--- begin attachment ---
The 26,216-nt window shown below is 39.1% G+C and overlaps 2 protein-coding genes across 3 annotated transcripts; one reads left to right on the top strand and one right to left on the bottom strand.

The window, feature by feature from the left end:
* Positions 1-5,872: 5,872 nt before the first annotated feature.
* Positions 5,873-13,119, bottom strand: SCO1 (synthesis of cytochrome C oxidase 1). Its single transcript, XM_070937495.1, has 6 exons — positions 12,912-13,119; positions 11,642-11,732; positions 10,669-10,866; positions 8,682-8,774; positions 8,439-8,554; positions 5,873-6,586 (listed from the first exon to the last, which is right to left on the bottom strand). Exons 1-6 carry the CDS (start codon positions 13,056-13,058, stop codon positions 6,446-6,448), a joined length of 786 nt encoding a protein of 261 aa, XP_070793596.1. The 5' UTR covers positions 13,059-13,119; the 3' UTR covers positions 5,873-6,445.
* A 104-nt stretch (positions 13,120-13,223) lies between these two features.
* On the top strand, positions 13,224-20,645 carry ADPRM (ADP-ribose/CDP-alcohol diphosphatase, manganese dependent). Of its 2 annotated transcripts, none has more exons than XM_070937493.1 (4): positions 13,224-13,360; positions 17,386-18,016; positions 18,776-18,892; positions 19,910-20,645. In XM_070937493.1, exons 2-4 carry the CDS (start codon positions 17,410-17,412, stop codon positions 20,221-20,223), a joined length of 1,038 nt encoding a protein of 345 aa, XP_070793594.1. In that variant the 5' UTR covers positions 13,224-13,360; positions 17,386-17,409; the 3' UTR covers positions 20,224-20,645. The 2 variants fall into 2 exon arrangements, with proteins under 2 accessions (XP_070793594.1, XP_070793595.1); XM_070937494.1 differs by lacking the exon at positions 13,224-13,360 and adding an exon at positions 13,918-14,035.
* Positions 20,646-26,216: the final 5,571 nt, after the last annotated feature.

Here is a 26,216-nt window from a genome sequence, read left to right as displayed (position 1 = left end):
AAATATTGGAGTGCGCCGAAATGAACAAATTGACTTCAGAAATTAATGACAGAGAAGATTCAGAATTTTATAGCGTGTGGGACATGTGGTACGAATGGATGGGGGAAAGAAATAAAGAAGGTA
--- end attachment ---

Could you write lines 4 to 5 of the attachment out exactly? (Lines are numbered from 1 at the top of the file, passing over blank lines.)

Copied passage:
* Positions 5,873-13,119, bottom strand: SCO1 (synthesis of cytochrome C oxidase 1). Its single transcript, XM_070937495.1, has 6 exons — positions 12,912-13,119; positions 11,642-11,732; positions 10,669-10,866; positions 8,682-8,774; positions 8,439-8,554; positions 5,873-6,586 (listed from the first exon to the last, which is right to left on the bottom strand). Exons 1-6 carry the CDS (start codon positions 13,056-13,058, stop codon positions 6,446-6,448), a joined length of 786 nt encoding a protein of 261 aa, XP_070793596.1. The 5' UTR covers positions 13,059-13,119; the 3' UTR covers positions 5,873-6,445.
* A 104-nt stretch (positions 13,120-13,223) lies between these two features.